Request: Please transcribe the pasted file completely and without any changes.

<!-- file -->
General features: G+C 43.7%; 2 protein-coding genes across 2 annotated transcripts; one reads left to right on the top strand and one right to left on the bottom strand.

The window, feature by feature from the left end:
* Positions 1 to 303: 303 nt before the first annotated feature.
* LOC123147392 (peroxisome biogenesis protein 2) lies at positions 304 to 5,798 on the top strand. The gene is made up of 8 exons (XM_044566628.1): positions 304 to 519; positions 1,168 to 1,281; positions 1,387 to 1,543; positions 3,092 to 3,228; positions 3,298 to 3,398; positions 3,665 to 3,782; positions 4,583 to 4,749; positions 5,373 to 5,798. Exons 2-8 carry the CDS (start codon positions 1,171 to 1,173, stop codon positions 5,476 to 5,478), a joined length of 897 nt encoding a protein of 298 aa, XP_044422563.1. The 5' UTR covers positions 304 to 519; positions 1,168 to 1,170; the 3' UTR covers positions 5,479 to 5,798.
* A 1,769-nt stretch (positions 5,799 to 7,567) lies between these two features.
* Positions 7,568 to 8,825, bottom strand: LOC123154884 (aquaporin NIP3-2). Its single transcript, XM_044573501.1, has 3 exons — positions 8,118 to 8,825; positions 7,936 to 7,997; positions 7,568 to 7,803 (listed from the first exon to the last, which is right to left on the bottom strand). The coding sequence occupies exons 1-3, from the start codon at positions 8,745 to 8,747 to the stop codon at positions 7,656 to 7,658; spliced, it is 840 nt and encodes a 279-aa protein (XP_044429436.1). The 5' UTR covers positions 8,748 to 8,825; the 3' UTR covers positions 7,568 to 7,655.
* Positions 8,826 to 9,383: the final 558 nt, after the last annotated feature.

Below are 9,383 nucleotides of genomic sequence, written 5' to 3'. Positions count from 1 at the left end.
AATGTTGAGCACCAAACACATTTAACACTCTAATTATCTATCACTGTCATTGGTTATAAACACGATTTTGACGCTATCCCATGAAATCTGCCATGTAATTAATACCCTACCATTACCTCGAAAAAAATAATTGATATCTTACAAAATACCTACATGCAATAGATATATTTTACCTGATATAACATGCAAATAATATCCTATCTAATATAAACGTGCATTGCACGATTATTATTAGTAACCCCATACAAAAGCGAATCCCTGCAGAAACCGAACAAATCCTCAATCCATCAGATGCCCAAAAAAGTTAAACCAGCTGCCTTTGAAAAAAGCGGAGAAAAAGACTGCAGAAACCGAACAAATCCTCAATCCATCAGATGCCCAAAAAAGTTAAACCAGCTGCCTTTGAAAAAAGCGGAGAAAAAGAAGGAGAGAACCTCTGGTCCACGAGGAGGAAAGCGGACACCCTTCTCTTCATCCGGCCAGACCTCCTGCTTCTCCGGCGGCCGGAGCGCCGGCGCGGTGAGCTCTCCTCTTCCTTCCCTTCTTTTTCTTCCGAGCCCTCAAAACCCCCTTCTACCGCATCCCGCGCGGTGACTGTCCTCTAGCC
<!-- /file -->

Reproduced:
General features: G+C 43.7%; 2 protein-coding genes across 2 annotated transcripts; one reads left to right on the top strand and one right to left on the bottom strand.

The window, feature by feature from the left end:
* Positions 1 to 303: 303 nt before the first annotated feature.
* LOC123147392 (peroxisome biogenesis protein 2) lies at positions 304 to 5,798 on the top strand. The gene is made up of 8 exons (XM_044566628.1): positions 304 to 519; positions 1,168 to 1,281; positions 1,387 to 1,543; positions 3,092 to 3,228; positions 3,298 to 3,398; positions 3,665 to 3,782; positions 4,583 to 4,749; positions 5,373 to 5,798. Exons 2-8 carry the CDS (start codon positions 1,171 to 1,173, stop codon positions 5,476 to 5,478), a joined length of 897 nt encoding a protein of 298 aa, XP_044422563.1. The 5' UTR covers positions 304 to 519; positions 1,168 to 1,170; the 3' UTR covers positions 5,479 to 5,798.
* A 1,769-nt stretch (positions 5,799 to 7,567) lies between these two features.
* Positions 7,568 to 8,825, bottom strand: LOC123154884 (aquaporin NIP3-2). Its single transcript, XM_044573501.1, has 3 exons — positions 8,118 to 8,825; positions 7,936 to 7,997; positions 7,568 to 7,803 (listed from the first exon to the last, which is right to left on the bottom strand). The coding sequence occupies exons 1-3, from the start codon at positions 8,745 to 8,747 to the stop codon at positions 7,656 to 7,658; spliced, it is 840 nt and encodes a 279-aa protein (XP_044429436.1). The 5' UTR covers positions 8,748 to 8,825; the 3' UTR covers positions 7,568 to 7,655.
* Positions 8,826 to 9,383: the final 558 nt, after the last annotated feature.

Below are 9,383 nucleotides of genomic sequence, written 5' to 3'. Positions count from 1 at the left end.
AATGTTGAGCACCAAACACATTTAACACTCTAATTATCTATCACTGTCATTGGTTATAAACACGATTTTGACGCTATCCCATGAAATCTGCCATGTAATTAATACCCTACCATTACCTCGAAAAAAATAATTGATATCTTACAAAATACCTACATGCAATAGATATATTTTACCTGATATAACATGCAAATAATATCCTATCTAATATAAACGTGCATTGCACGATTATTATTAGTAACCCCATACAAAAGCGAATCCCTGCAGAAACCGAACAAATCCTCAATCCATCAGATGCCCAAAAAAGTTAAACCAGCTGCCTTTGAAAAAAGCGGAGAAAAAGACTGCAGAAACCGAACAAATCCTCAATCCATCAGATGCCCAAAAAAGTTAAACCAGCTGCCTTTGAAAAAAGCGGAGAAAAAGAAGGAGAGAACCTCTGGTCCACGAGGAGGAAAGCGGACACCCTTCTCTTCATCCGGCCAGACCTCCTGCTTCTCCGGCGGCCGGAGCGCCGGCGCGGTGAGCTCTCCTCTTCCTTCCCTTCTTTTTCTTCCGAGCCCTCAAAACCCCCTTCTACCGCATCCCGCGCGGTGACTGTCCTCTAGCC